National Cycle Network at constant risk of 'falling into ruin' and urgently needs funding, London author says

Laura Laker has published a new book, Potholes and Pavements – a bumpy ride on Britain’s National Cycle Network (Matt Writtle)
Laura Laker has published a new book, Potholes and Pavements – a bumpy ride on Britain’s National Cycle Network (Matt Writtle)

Britain’s national cycle network needs to be given the same priority as roads and rail rather than being at constant risk of “falling into ruin”, according to a leading cycling writer.

Laura Laker, who has published a book outlining her experience of the 13,000-mile network, said it was “outrageous” how it went largely unfunded while billions in taxpayers’ cash were “wasted on trunk roads we don’t need and can’t afford”.

She rode about 10 per cent of the NCN while researching the book, Potholes and Pavements – a bumpy ride on Britain’s National Cycle Network, which she described as a “state of the nation” analysis of Britain’s cycle routes. Her travels took her from London to Cornwall and into Wales and Scotland.

Her highlights included the Crab and Winkle Way, which links Canterbury and Whitstable in Kent, the Camel Trail between Padstow and Bodmin in Cornwall, and the “incredible” 234-mile Caledonia Way linking Oban and Inverness in Scotland.

She also praised the Bristol and Bath railway path as “brilliant” both for leisure and commuter cyclists, Hadrian’s Cycleway for adventure, the North Wales coastal route and the Devon coast to coast route.

“There are amazing bits, but the problem is they don’t link up,” she said. “Quite often, the difficult bits are the bits that take people from the cities and towns out to these gorgeous old railway trails or canal towpath.”

The network, which is used by about five million people a year, including many walkers, is overseen by the charity Sustrans. The first route, on a former railway line to Bath, was built in 1979.

In 2020, Sustrans “de-designated” about 4,000 miles that were not sufficiently safe, while targeting 55 key areas for improvement.

The aim is that the NCN should be safe enough for a “sensible 12-year-old” cyclist and be navigable without a map.

Ms Laker praised Sustrans for doing an “amazing job in bringing communities together” but said it lacked finance and the legal power to acquire land.

 (Laura Laker)
(Laura Laker)

“They are forced to go with a begging bowl to people,” she said. “Meanwhile, National Highways is wasting £16bn on [road] routes that are going to lose us money. It seems outrageous.

“We know the returns on investment are enormous for cycle routes in terms of improving health, reducing congestion and bringing people together.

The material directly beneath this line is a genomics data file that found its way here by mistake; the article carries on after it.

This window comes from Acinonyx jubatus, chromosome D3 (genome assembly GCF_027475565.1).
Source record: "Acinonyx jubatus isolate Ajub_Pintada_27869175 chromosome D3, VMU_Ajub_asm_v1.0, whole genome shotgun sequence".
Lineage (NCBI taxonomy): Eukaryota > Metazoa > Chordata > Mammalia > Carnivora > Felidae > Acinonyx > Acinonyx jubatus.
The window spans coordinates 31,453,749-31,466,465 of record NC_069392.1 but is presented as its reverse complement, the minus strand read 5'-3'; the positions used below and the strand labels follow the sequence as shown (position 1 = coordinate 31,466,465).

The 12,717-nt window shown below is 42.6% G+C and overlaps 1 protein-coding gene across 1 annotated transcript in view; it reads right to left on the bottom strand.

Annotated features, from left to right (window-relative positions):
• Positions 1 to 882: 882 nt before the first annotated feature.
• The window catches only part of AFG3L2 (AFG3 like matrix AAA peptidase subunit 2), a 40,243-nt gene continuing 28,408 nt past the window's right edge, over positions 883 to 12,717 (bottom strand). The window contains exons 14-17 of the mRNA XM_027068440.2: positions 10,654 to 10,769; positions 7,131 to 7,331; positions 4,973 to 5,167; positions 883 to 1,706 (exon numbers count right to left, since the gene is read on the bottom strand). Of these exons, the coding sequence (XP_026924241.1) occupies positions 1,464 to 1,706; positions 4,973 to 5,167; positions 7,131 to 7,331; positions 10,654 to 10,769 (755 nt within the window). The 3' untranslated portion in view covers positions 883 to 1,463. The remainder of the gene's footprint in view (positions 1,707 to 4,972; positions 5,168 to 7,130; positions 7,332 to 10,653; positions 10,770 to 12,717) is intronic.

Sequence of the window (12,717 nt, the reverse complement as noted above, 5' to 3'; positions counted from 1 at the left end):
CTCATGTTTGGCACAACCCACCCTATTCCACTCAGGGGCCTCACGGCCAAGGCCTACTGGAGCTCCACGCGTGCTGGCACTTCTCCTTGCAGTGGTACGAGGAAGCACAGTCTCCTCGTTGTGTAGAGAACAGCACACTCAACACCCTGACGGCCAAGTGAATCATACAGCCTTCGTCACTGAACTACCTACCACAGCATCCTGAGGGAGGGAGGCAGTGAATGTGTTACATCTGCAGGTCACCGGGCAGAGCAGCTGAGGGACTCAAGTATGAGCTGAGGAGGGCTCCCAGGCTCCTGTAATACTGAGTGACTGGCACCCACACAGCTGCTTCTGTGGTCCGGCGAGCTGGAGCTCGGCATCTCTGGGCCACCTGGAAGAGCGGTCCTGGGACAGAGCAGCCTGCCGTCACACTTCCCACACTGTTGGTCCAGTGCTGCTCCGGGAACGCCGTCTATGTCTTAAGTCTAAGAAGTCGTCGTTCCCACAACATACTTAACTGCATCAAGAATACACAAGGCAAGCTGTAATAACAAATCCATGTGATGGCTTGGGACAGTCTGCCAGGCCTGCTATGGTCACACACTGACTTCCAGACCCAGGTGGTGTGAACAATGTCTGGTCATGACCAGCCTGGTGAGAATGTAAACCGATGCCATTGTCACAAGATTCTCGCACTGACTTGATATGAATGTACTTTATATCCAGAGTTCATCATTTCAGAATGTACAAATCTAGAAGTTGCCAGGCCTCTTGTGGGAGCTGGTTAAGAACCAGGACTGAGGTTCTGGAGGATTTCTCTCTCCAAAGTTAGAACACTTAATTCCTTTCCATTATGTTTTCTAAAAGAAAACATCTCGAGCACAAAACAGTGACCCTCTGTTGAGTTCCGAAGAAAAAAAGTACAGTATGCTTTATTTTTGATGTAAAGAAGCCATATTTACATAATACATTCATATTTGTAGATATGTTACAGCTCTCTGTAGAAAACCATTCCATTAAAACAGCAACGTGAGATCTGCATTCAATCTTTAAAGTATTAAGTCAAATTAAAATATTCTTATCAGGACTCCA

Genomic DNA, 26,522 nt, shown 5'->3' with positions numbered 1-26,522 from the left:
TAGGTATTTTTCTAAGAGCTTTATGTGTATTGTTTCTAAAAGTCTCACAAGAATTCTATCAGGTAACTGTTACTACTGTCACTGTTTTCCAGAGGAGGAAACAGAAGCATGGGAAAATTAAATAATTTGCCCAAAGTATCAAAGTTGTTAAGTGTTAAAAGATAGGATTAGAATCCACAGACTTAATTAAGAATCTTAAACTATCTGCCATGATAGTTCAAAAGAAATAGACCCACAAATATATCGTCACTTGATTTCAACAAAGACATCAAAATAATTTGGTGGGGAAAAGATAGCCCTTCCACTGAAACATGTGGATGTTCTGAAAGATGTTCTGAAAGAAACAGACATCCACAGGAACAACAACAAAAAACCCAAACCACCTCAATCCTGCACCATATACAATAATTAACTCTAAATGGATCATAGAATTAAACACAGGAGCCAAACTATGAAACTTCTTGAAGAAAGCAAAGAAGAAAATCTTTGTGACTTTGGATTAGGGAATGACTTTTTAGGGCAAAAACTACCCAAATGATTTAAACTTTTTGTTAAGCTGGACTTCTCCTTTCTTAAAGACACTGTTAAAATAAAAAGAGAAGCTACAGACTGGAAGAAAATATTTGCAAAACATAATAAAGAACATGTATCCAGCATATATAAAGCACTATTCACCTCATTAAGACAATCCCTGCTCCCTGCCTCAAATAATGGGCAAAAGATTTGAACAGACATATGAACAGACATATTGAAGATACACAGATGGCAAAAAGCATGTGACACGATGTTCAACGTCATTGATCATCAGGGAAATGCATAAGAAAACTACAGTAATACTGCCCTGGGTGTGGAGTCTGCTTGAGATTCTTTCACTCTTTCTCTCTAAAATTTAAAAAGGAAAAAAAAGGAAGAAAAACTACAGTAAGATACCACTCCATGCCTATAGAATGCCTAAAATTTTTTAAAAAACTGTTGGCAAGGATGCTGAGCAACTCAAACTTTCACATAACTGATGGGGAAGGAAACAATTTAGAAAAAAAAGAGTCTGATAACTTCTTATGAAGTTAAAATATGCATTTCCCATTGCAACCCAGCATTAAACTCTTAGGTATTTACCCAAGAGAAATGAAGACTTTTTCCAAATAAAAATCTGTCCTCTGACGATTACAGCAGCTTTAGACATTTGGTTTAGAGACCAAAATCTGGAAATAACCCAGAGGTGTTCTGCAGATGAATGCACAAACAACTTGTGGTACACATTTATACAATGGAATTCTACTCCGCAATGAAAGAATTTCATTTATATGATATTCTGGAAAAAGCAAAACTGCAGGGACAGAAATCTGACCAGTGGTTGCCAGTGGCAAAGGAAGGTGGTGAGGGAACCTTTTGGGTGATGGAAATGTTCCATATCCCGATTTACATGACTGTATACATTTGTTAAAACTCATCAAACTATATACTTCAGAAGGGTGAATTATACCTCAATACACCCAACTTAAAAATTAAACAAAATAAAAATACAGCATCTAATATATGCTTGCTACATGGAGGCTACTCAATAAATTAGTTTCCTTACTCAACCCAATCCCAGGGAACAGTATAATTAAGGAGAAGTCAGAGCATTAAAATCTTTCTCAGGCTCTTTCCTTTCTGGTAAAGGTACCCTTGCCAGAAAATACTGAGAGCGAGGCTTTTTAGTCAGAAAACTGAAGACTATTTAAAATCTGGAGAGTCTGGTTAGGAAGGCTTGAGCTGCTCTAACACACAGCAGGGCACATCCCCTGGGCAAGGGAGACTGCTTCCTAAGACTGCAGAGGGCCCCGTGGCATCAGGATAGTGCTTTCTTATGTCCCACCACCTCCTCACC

“It’s ludicrous that we are wasting all this money on trunk roads we don’t need and can’t afford, while letting the NCN and cycle routes fall into ruin.”

By last December, Sustrans had completed 233 miles of improvements and had removed or redesigned 1,414 of more than 16,000 barriers in three years.

But at this rate of progress, for a charity with no legal powers to deliver the NCN and with access to only “patchy” funding, it will take 235 years for the UK to match France’s cycle network.

Ms Laker said: “Ultimately if we want properly connected routes, we really need long-term funding for cycle routes, proper planning and prioritisation, and the same clout that roads and rail enjoy. Because it should be national infrastructure, whether for leisure or everyday journeys, so it really needs to be treated as such.”

Latest data from the Department for Transport shows that car and taxi traffic in Britain increased by three per cent to 251.3 billion vehicle miles in 2023, while cycling fell 7.3 per cent to 3.6 billion miles.

On her travels, Ms Laker met key figures that have promoted cycling in the UK. Chris Boardman, the Olympic gold medallist who now heads Active Travel England, says he feels that efforts to encourage cycling have gone backwards since the end of the pandemic.

She says there remain “pockets of good practice”, such as London, where Mayor Sadiq Khan and Transport for London continue to build cycleways.

But she fears the “culture wars” and Tory Government’s efforts to counteract the supposed “war on the motorist” have had an adverse impact.

“I think the narrative at the moment is very unhelpful,” she said. “The lack of funding is problematic. It shouldn’t be a party political issue.”

Navigating the NCN is problematic due to a “multitude of missing, obscured or oddly placed signs” that can leave cyclists perilously close to massive roundabouts or “frightening main roads”.

But where it goes right, users can enjoy an “almost supernaturally perfect day’s cycling”, she writes.

“I wanted to convey the joy that cycling can bring, when the routes are done well, and to try to get people to care about the NCN, and to care about why aren’t we investing in it and linking it up,” she said. “It shouldn’t take advance skills to get on a bike. It should be easy for everyone.”